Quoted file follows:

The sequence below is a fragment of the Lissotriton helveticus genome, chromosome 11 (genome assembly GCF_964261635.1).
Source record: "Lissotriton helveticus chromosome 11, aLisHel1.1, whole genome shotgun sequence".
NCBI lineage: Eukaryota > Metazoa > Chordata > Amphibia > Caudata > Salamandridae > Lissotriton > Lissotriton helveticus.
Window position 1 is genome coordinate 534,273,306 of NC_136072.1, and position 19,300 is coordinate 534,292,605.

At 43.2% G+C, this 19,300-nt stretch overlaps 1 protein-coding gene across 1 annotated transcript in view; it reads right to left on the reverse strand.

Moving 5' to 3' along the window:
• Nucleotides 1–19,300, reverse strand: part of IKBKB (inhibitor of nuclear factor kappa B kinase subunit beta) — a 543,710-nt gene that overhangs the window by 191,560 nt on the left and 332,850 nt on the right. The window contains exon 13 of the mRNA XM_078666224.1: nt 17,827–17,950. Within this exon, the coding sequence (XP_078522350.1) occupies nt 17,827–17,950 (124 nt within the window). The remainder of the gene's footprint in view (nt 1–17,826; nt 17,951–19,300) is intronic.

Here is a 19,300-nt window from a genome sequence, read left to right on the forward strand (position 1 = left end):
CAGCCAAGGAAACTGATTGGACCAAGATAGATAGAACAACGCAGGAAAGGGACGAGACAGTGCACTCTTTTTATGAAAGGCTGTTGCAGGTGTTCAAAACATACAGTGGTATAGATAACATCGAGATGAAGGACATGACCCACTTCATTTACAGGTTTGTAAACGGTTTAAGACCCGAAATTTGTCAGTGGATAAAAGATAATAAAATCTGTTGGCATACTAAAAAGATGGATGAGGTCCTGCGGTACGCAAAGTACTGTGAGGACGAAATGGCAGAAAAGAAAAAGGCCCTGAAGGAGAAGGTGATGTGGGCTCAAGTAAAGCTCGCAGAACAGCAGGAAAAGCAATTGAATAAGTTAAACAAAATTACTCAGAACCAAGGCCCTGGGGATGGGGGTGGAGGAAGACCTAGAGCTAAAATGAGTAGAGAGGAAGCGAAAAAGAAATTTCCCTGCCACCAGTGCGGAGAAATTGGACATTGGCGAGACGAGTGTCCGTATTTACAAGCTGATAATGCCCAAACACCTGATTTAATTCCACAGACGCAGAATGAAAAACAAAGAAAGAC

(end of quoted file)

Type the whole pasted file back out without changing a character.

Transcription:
The sequence below is a fragment of the Lissotriton helveticus genome, chromosome 11 (genome assembly GCF_964261635.1).
Source record: "Lissotriton helveticus chromosome 11, aLisHel1.1, whole genome shotgun sequence".
NCBI lineage: Eukaryota > Metazoa > Chordata > Amphibia > Caudata > Salamandridae > Lissotriton > Lissotriton helveticus.
Window position 1 is genome coordinate 534,273,306 of NC_136072.1, and position 19,300 is coordinate 534,292,605.

At 43.2% G+C, this 19,300-nt stretch overlaps 1 protein-coding gene across 1 annotated transcript in view; it reads right to left on the reverse strand.

Moving 5' to 3' along the window:
• Nucleotides 1–19,300, reverse strand: part of IKBKB (inhibitor of nuclear factor kappa B kinase subunit beta) — a 543,710-nt gene that overhangs the window by 191,560 nt on the left and 332,850 nt on the right. The window contains exon 13 of the mRNA XM_078666224.1: nt 17,827–17,950. Within this exon, the coding sequence (XP_078522350.1) occupies nt 17,827–17,950 (124 nt within the window). The remainder of the gene's footprint in view (nt 1–17,826; nt 17,951–19,300) is intronic.

Here is a 19,300-nt window from a genome sequence, read left to right on the forward strand (position 1 = left end):
CAGCCAAGGAAACTGATTGGACCAAGATAGATAGAACAACGCAGGAAAGGGACGAGACAGTGCACTCTTTTTATGAAAGGCTGTTGCAGGTGTTCAAAACATACAGTGGTATAGATAACATCGAGATGAAGGACATGACCCACTTCATTTACAGGTTTGTAAACGGTTTAAGACCCGAAATTTGTCAGTGGATAAAAGATAATAAAATCTGTTGGCATACTAAAAAGATGGATGAGGTCCTGCGGTACGCAAAGTACTGTGAGGACGAAATGGCAGAAAAGAAAAAGGCCCTGAAGGAGAAGGTGATGTGGGCTCAAGTAAAGCTCGCAGAACAGCAGGAAAAGCAATTGAATAAGTTAAACAAAATTACTCAGAACCAAGGCCCTGGGGATGGGGGTGGAGGAAGACCTAGAGCTAAAATGAGTAGAGAGGAAGCGAAAAAGAAATTTCCCTGCCACCAGTGCGGAGAAATTGGACATTGGCGAGACGAGTGTCCGTATTTACAAGCTGATAATGCCCAAACACCTGATTTAATTCCACAGACGCAGAATGAAAAACAAAGAAAGAC